Photo: ExSeed Health

Infertility Can Be Solved by Tech, but Not in the Way You Think

Exseed Health is helping couples to win their fight with infertility through a medical device that enables at home sperm testing. It has the further advantage of nudging users to make lifestyle changes.

While the causes of infertility remain largely unknown, leading researchers agree that infertility has become a widespread disease and a pervasive problem for couples worldwide who want to conceive. In Denmark, somewhere between 15-20 per cent of couples who are at child-bearing age experience infertility. In fact, a study from 2017 showed that sperm count has decreased by 50 per cent over a 40-year period. Even so, infertility treatments still tend to focus on women.

ExSeed Health wants to change that. The Danish start-up has spent the past three years developing a medical device that can be used at home to test the quality of sperm. According to Morten G. Ulsted, the CEO and co-founder of ExSeed Health:

“Our medical device can provide highly reliable results to a user”s phone in a matter of minutes. And if you”re among the third of the population who have low-to-moderate sperm quality – making it harder to become pregnant – we help you to do something about it.”

Their survey shows that 18 per cent of the male respondents who were asked whether they wanted to get their sperm count tested claimed that the biggest barrier was that they didn”t want to visit a clinic.

For now, the help the company offers comes in the form of using the technology to nudge users to make lifestyle changes.

Male involvement is often overlooked, even in clinics

“We see a downward trend in sperm count, and we know a lot of couples need help to get pregnant. Still, the male’s contribution to infertility is grossly neglected”, Ulsted observes.

While women are often treated with hormones and have a variety of guidance at their disposal, there is not much available for men. According to Ulsted, 40 per cent of the factors contributing to infertility are associated with the male, but not much is done about it because it’s not a part of the traditional treatment paradigm. In other words, in order to support infertile couples on a national scale, researchers and clinicians can’t afford to overlook the 40 per cent.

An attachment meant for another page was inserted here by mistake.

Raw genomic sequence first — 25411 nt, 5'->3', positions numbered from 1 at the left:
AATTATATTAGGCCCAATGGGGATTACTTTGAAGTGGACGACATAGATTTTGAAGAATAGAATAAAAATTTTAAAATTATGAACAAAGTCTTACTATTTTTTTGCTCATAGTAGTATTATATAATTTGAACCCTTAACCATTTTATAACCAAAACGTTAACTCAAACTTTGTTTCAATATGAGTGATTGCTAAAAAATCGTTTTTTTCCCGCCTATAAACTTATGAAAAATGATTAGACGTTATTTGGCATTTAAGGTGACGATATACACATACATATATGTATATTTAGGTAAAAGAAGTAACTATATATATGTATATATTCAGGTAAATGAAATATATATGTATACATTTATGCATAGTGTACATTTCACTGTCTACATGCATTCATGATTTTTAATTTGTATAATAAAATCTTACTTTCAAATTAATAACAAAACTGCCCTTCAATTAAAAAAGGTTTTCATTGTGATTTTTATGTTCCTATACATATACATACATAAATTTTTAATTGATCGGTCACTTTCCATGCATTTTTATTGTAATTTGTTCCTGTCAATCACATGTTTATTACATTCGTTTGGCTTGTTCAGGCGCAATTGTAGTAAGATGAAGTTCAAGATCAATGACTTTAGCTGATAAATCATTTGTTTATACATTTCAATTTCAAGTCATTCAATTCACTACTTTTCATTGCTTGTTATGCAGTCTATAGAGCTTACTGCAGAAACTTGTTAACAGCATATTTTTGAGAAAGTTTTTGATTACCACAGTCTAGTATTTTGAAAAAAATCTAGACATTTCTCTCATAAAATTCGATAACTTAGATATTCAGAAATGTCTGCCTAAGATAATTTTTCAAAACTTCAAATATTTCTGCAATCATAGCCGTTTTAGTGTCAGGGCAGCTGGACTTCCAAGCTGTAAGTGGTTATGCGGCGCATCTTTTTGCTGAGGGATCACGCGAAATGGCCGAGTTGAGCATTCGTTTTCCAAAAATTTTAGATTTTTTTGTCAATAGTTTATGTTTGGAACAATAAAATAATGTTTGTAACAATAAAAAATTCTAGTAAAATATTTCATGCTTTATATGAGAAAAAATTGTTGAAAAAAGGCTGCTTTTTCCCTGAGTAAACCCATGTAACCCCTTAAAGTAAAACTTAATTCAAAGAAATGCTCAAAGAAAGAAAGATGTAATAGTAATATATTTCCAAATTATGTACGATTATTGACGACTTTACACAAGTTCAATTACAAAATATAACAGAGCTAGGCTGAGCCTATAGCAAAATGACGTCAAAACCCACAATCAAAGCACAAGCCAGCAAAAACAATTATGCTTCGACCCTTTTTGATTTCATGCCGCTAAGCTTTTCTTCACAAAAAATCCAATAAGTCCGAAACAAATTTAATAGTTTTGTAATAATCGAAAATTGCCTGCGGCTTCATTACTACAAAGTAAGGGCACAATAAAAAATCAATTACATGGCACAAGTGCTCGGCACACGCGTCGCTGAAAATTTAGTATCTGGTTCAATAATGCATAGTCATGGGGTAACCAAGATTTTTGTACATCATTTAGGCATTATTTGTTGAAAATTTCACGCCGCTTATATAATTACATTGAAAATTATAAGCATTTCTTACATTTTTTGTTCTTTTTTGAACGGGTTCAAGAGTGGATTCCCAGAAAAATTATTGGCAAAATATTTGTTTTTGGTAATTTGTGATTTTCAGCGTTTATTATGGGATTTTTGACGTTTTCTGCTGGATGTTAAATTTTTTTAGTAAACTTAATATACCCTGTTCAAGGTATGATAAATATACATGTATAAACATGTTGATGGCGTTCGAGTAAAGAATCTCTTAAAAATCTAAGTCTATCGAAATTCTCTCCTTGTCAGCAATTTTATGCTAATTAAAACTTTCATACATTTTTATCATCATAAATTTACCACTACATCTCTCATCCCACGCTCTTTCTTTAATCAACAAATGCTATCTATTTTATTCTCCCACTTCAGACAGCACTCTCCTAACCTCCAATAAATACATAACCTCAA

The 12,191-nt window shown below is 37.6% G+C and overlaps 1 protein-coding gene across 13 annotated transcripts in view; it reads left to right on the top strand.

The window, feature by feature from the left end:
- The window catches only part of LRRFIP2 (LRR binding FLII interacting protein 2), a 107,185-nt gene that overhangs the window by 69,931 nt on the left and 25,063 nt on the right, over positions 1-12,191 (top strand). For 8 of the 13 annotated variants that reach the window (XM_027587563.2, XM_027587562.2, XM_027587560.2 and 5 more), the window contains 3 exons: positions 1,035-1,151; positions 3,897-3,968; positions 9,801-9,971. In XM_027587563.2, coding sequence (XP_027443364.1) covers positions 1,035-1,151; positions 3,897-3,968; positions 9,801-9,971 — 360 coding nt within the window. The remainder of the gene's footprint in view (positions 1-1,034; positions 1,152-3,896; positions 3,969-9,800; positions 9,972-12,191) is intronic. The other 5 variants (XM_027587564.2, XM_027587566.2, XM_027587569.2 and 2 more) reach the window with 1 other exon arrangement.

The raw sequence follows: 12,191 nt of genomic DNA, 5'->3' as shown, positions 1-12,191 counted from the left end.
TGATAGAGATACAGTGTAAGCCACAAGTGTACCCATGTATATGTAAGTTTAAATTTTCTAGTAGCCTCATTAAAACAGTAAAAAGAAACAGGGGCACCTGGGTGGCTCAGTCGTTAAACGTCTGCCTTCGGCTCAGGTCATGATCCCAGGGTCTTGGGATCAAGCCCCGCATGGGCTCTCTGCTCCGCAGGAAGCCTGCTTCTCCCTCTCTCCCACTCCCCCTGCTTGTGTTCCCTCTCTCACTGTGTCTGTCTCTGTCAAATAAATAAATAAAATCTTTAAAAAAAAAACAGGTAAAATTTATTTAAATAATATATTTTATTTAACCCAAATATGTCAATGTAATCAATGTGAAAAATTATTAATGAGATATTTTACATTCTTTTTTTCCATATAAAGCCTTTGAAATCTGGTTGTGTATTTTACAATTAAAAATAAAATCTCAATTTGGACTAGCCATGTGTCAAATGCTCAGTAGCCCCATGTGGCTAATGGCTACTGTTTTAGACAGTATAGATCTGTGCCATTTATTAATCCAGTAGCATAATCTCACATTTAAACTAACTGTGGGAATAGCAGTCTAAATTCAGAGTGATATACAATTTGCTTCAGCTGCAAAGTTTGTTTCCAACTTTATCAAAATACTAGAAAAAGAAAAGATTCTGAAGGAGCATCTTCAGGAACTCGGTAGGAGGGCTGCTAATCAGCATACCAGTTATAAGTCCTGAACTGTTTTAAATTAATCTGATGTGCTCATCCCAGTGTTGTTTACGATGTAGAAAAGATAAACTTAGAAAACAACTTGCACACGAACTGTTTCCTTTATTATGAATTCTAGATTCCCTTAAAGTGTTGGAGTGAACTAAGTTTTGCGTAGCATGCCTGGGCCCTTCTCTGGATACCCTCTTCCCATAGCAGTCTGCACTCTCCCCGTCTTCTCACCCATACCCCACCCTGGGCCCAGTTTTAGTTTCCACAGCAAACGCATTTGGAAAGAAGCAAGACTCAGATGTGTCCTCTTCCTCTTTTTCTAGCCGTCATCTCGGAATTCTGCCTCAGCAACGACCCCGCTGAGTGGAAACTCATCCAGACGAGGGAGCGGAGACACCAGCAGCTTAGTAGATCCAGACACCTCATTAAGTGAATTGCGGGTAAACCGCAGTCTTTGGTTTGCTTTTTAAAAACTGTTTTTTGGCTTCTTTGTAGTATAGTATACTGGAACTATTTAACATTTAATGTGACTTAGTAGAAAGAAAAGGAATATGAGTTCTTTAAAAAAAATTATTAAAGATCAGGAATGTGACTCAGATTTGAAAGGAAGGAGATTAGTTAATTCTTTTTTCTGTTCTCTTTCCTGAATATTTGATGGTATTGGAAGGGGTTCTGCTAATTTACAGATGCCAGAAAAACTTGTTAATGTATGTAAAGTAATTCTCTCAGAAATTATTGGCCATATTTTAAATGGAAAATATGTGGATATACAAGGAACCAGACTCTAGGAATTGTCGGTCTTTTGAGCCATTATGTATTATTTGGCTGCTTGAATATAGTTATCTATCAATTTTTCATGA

There are a lot of motivated men who want to do something about their fertility, and for that reason, we see the guidance that allows users to improve their situation as half of the value of what we’re developing
Morten G. Ulsted

With their medical device, Exseed Health wants to make it easy and reliable for users to conduct tests in the comfort of their own homes. This lowers the barrier of being tested significantly.

Not surprisingly, this product also holds great appeal for fertility clinics, who want to use Exseed Health’s technology platform to integrate it into their fertility treatments. From Ulsted’s perspective, this is a sign of their device’s potential. After all, the platform is reliable enough for the clinics because they use the same algorithms and software; they just have to store it on the Cloud.

The power of tech to foster lifestyle changes

Evidence shows that lifestyle changes affect the quality of sperm. A study from 2018 has shown that 24 weeks of resistance training undertaken three times a week increased sperm. While only 2.9 per cent of the control group got pregnant, the number for the 203 men doing the program was 36.2 per cent.

Photo: ExSeed Health

Exseed Health is basing the second part of their solution – consultation and guidance – on similar studies. Essentially, after running the diagnostics, the platform combines the results with other user data to tailor a program targeted at increasing sperm count. The app offers targeted suggestions regarding weight, stress, and alcohol consumption.

In Ulsted’s words: “There are a lot of motivated men who want to do something about their fertility, and for that reason, we see the guidance that allows users to improve their situation as half of the value of what we’re ­developing. When the user indicates a certain lifestyle pattern, our ­algorithms choose a guide for them and divide it into 4, 8, or 12-week programs.”

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